Keeping frontline employees motivated starts with empowerment. With a tool like Webalo, for example, process engineers are able to update apps remotely without relying on corporate resources. MobieTrain is a mobile-first microlearning platform that lets frontline workers improve their skills and knowledge wherever they are.

9. Make Safety a Top Priority

When employees feel that the company they work for prioritizes their safety, they’re much more likely to be invested in the work they do.

Improving safety starts with using the right communication tools.

At Beekeeper, we’ve helped our customers measurably improve workplace safety.

The Budd Group, a facility maintenance company, was able to use Beekeeper to improve communication and safety for its 1,000 employees. Before Beekeeper, getting the word out about severe weather conditions was next to impossible. Now, they can reach their employees reliably and track how many have seen updates. 

“In terms of helping create a safety culture, this is the best that we have. It’s been a huge improvement to be able to get information out there to people on what they can do to make their job sites safer.”

– Halston Kirkpatrick, The Budd Group

10. Create More Opportunities for Submitting Feedback

In order to give employees a sense of purpose in the workplace, they have to feel their feedback is welcome and needed. Employees who feel that their voice is heard are 4.6X more likely to feel empowered to perform their best work.

It’s helpful to use a survey planning checklist to make sure that you’re:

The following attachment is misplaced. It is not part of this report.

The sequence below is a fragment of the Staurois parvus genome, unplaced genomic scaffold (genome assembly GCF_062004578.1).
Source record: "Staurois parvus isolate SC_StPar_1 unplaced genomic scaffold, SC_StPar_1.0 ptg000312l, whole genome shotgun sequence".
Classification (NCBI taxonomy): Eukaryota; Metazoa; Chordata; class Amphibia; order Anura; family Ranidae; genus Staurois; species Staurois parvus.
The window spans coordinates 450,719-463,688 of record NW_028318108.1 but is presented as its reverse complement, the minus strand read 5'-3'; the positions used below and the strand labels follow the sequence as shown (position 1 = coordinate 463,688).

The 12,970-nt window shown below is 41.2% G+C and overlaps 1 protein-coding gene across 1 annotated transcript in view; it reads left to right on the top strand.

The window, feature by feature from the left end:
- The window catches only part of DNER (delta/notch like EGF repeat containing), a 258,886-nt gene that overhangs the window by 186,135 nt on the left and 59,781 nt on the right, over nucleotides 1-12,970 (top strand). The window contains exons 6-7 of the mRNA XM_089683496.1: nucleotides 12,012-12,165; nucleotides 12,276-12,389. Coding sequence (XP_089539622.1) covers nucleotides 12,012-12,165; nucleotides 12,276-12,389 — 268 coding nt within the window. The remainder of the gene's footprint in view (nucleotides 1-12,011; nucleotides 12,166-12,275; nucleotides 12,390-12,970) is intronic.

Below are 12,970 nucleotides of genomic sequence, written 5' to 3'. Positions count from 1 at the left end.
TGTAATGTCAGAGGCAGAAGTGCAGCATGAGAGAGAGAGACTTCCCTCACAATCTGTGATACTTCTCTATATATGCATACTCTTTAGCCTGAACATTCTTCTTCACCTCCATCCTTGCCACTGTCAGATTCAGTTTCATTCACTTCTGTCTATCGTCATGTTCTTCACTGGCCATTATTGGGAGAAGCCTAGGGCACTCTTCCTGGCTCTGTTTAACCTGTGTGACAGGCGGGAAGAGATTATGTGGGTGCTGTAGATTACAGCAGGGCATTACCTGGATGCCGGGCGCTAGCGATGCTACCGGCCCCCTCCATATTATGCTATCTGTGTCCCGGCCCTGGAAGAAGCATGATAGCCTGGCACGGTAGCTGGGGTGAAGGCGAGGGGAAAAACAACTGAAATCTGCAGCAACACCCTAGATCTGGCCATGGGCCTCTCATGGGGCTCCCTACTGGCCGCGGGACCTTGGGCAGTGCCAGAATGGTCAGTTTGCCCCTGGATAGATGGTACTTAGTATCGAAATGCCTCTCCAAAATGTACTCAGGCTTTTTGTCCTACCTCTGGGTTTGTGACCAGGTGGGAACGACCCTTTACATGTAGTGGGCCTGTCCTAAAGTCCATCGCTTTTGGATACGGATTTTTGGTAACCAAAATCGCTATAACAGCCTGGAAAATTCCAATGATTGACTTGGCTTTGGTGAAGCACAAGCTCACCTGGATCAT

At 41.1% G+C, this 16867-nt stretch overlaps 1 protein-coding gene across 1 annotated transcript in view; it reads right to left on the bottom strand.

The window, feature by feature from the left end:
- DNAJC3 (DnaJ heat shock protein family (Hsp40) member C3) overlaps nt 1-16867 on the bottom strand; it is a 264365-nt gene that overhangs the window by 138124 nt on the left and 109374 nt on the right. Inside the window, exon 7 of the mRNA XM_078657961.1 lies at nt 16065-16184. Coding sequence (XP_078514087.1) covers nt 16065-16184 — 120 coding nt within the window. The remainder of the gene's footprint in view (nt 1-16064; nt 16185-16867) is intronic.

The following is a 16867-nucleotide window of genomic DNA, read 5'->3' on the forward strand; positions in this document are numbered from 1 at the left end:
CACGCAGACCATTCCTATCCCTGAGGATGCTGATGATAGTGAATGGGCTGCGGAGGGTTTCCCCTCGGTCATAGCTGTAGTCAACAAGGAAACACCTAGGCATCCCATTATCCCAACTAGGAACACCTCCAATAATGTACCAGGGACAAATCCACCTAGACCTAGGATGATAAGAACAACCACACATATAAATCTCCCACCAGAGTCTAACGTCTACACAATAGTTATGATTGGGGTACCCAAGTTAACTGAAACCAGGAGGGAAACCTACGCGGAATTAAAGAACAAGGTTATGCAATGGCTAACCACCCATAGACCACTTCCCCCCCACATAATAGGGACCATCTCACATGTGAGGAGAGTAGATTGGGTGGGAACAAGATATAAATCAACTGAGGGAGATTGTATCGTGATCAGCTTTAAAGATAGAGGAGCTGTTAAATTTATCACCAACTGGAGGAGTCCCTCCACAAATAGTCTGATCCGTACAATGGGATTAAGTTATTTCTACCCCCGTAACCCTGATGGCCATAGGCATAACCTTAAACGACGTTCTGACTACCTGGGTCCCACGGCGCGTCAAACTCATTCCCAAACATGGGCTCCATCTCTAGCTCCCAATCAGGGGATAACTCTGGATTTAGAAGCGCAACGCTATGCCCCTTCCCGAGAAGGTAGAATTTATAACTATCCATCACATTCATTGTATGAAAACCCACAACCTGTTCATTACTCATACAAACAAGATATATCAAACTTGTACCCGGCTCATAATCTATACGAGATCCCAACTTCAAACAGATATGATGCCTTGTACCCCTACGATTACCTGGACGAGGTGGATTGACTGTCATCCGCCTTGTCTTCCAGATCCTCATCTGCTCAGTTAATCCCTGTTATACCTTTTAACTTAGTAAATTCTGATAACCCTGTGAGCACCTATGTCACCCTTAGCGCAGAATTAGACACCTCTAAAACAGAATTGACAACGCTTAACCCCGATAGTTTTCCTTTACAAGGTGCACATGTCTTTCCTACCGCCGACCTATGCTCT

• Asking questions based on specific objectives
  • Using the right tools to conduct surveys on a regular basis
  • Using the right types of surveys to reach employees

Frequent surveys show employees that their feedback will have an impact. They can also give you real data for employee engagement and satisfaction.

11. Involve Your Company Cheerleaders

Every organization has its cheerleaders. They are the people who:

  • Are natural leaders within their team
  • Speak up most during meetings, often to express what others are thinking
  • Organize non-work events for their colleagues
  • Are most likely to be the ‘face’ of the company

When we’ve lost a sense of purpose in our work, looking to a cheerleader we know can rekindle our motivation. If they’re fired up about their job, maybe we can be, too.

But often, the reach that cheerleaders have is limited to their immediate co-workers. By giving cheerleaders a platform on a company-wide communication tool, you can inspire less motivated workers to follow their example.

12. Make Sure Company Values Are Still Relevant

Finally, it’s worth asking the obvious:

Are the values our company drafted X number of years ago still what we want them to be today?

We’re living in a post-COVID world where the very definition of work is changing by the month: 

  • Remote work is the new normal
  • Work/life balance isn’t what it used to be
  • Safety and mental health awareness are new priorities

In many cases, company values are abstract enough to be able to withstand current events. 

But priorities change. Maybe flexible scheduling and freedom to choose your own hours move from being a perk to an important value. Maybe improving employee access to mental health resources becomes a key value, too.

Values are what give a company and its employees a sense of purpose. Make sure those values still matter.

Download our “15 Best Practices for Employee Engagement” eBook to learn more.